Open borders, wages, and economists

by Chris Bertram on August 22, 2012

How would open borders affect the well-being of the world’s population? I’ve spent much of today reading what some economists have to say about this and there seems to be something of a consensus that if people were able to move freely across borders, to live and work where they chose, then the people who moved from poor countries to rich ones would enjoy massive benefits. One author, Michael Clemens, “raises the possibility of a doubling of global income”:http://www.cgdev.org/files/1425376_file_Clemens_Economics_and_Emigration_FINAL.pdf (PDF); another, John Kennan, “envisages a doubling of the incomes of the migrants”:http://www.nber.org/papers/w18307.pdf?new_window=1 . Either way, the gains are huge: put those poor people into the institutional and capital contexts of wealth countries and they would do much much better.
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Abnormative Ethics

by John Holbo on August 22, 2012

I see that the Philosophy and Popular Culture series has reached, as it must, Breaking Bad and Philosophy: Badder Living through Chemistry [amazon].

I haven’t watched the show. I’m sure I will love it when I get around to it. Everyone does, apparently. (One has to ration one’s commitments to spend dozens of hours on any one thing.) But I really think they should have included, as a stand-alone piece in the book, a few lines from G. A. Cohen’s “Rescuing Conservatism” (which we’ve discussed before around here and is still available online in pdf draft form – click link for a link – but which was also published last year in an unfortunately overpriced form.)

When people say: “If you had cancer …,” one can sometimes reply: “Yes, of course, that might unbalance my judgment.” Making people imagine that they are in dire straits in order to cause them to agree with something is an attractive resort for those whose arguments are not (otherwise) strong.

A couple weeks ago I was asking my colleague, Neil – you know who you are, Neil! – what he was teaching, and he said ‘normative ethics’. And I said I was teaching ‘abnormative ethics’, namely, Wittgenstein. I tell my students: when Wittgenstein says ‘here one wants to say …’ and other things like that, it’s important to keep in mind that the ‘one’ in question was once a one who thought that ethics demanded that he do logic, in a trench, while being shelled by the Russians. He’s valuable to study, yes, but not because he was normal. (Yes, I realize that ‘normative ethics’ is not, officially, the study of ‘normal’ ethics. But, insofar as it is intuition-driven, there is some tension. Also: can’t you take a joke?)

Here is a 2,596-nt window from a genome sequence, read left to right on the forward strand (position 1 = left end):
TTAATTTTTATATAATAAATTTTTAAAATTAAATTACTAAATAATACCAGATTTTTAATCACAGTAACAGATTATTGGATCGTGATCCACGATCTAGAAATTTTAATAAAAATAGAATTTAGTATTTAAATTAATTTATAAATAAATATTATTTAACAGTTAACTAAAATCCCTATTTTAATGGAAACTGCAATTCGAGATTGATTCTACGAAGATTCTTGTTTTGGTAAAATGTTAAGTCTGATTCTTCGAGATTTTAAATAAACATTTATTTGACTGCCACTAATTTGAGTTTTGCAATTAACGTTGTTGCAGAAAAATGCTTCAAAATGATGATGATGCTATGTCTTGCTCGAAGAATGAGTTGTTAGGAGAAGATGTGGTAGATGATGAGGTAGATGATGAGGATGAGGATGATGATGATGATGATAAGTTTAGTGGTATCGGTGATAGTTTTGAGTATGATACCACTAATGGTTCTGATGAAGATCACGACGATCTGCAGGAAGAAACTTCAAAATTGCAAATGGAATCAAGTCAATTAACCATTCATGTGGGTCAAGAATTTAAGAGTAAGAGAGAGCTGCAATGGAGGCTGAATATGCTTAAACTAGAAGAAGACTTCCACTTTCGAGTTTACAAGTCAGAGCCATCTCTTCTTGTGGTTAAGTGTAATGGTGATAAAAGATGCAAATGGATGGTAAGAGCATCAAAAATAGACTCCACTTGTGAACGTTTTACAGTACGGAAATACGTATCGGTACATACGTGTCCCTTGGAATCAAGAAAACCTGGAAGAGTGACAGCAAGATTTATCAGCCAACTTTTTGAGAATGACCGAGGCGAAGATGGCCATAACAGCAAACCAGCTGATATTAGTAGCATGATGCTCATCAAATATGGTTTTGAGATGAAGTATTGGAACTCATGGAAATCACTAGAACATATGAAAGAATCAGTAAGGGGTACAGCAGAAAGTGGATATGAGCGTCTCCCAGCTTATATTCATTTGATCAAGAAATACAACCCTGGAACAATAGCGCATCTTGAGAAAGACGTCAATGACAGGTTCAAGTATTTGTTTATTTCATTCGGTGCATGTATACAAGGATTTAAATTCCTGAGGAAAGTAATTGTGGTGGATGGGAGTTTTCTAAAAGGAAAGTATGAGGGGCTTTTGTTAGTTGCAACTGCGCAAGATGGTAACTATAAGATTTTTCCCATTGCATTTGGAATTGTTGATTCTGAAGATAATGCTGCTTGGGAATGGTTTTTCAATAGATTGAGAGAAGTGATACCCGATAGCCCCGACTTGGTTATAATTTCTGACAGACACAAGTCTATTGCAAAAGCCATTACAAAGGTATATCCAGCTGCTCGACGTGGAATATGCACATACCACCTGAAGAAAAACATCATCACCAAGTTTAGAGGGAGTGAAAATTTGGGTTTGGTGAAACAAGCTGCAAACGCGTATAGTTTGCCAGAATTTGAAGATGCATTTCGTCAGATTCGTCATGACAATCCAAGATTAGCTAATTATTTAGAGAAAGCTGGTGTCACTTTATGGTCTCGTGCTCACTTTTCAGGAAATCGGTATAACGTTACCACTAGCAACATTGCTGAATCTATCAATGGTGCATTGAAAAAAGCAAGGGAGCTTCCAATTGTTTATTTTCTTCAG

You could separate works of ethics in two piles: those that say what Cohen says. You want balance. Those that say ethics is a matter of induced imbalance. Having unusual experiences that induce very abnormative intuitions about Life. Philosophy of crisis. There’s a lot of that, of course. I think most of it is philosophy of extreme experiences. Obviously you could just say: good old rationalism vs. irrationalism. But that’s not quite it. Who are the normative ethicists, and who the abnormative ethicists? Nietzsche, obviously.

What do you think of ‘if you had cancer …’? Is it just an invitation not to think straight? As Cohen says “There are all kinds of awful things that I would not otherwise dream of doing that I might do if …” Or is ethics properly all about all those things that you would not dream of doing unless [insert dire strait that induces odd intuition]?

Singularity review repost

by John Quiggin on August 22, 2012

The discussion of my repost on the silliness of generational tropes produced a surprising amount of agreement on the main point, then a lot of disagreement on the question of technological progress. So, I thought I’d continue reprising my greatest hits with this review of Kurzweil’s singularity post, which I put up in draft from at Crooked Timber and my own blog, producing lots of interesting discussion.  Again, seven years old, but I don’t see the need to change much – YMMV

 

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